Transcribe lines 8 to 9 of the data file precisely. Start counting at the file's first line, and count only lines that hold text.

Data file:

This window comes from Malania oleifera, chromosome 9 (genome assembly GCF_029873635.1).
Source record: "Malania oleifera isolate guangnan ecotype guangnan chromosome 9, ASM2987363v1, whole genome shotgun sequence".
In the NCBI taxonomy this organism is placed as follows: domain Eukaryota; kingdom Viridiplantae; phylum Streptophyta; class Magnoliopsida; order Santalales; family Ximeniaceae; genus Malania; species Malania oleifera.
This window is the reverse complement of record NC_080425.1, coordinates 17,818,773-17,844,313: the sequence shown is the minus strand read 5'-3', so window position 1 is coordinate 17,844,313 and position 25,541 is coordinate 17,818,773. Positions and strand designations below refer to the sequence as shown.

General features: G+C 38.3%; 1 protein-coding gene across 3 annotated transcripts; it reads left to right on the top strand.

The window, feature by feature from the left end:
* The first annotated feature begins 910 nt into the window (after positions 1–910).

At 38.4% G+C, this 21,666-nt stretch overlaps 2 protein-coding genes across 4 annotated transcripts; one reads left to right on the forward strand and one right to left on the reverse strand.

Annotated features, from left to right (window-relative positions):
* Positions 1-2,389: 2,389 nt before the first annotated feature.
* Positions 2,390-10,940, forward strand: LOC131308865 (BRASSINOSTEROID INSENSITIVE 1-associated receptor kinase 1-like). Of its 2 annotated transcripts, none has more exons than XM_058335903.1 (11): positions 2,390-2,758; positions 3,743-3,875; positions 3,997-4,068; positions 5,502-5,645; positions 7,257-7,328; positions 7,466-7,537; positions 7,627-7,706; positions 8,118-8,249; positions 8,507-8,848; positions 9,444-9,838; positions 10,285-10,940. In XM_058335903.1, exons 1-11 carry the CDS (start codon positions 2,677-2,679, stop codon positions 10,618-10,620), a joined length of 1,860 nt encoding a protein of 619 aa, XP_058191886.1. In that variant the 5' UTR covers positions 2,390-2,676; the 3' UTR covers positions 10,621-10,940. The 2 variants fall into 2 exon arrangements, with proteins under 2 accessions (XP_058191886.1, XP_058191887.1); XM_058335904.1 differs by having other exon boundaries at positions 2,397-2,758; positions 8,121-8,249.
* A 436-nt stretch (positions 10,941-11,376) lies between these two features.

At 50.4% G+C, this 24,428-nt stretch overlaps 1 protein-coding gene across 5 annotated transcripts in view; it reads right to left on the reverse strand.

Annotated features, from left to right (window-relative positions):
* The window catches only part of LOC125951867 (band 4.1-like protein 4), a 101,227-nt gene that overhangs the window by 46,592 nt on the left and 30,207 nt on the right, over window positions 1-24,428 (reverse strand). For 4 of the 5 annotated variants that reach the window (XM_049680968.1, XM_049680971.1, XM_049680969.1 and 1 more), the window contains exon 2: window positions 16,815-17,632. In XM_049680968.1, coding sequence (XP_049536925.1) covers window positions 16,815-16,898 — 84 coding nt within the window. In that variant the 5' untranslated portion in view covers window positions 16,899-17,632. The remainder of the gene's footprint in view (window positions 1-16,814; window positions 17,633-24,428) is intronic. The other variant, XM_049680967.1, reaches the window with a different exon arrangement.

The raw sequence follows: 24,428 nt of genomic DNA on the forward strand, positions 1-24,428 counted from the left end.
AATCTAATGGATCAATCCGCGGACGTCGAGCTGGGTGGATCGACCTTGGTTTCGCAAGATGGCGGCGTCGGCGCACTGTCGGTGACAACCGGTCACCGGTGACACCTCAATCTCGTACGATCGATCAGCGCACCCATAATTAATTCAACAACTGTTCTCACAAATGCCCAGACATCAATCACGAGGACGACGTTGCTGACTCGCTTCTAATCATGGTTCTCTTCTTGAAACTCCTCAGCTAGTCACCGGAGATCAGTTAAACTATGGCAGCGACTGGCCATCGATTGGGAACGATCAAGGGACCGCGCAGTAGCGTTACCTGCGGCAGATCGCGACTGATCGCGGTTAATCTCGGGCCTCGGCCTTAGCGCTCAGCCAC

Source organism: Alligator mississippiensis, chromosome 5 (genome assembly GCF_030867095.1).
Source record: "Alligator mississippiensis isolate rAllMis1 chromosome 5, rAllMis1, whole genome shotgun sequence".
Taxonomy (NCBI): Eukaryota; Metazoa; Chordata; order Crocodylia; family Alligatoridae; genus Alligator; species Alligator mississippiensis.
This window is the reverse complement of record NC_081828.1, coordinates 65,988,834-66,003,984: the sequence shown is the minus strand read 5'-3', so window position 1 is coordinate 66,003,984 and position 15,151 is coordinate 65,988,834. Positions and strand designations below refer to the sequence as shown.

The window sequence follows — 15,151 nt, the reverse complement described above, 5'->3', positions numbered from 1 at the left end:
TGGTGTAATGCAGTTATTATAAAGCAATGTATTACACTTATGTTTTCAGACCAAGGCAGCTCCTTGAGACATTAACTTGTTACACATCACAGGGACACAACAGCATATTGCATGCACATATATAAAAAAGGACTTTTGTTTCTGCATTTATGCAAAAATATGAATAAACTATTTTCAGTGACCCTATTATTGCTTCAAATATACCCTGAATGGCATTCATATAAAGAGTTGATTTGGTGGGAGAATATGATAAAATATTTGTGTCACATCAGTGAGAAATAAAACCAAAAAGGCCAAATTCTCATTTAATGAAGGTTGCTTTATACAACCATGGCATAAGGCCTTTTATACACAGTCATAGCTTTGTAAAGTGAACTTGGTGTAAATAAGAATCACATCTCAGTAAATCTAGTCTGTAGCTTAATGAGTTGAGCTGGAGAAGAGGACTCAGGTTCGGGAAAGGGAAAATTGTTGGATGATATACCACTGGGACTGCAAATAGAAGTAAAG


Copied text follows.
At 38.4% G+C, this 21,666-nt stretch overlaps 2 protein-coding genes across 4 annotated transcripts; one reads left to right on the forward strand and one right to left on the reverse strand.

Annotated features, from left to right (window-relative positions):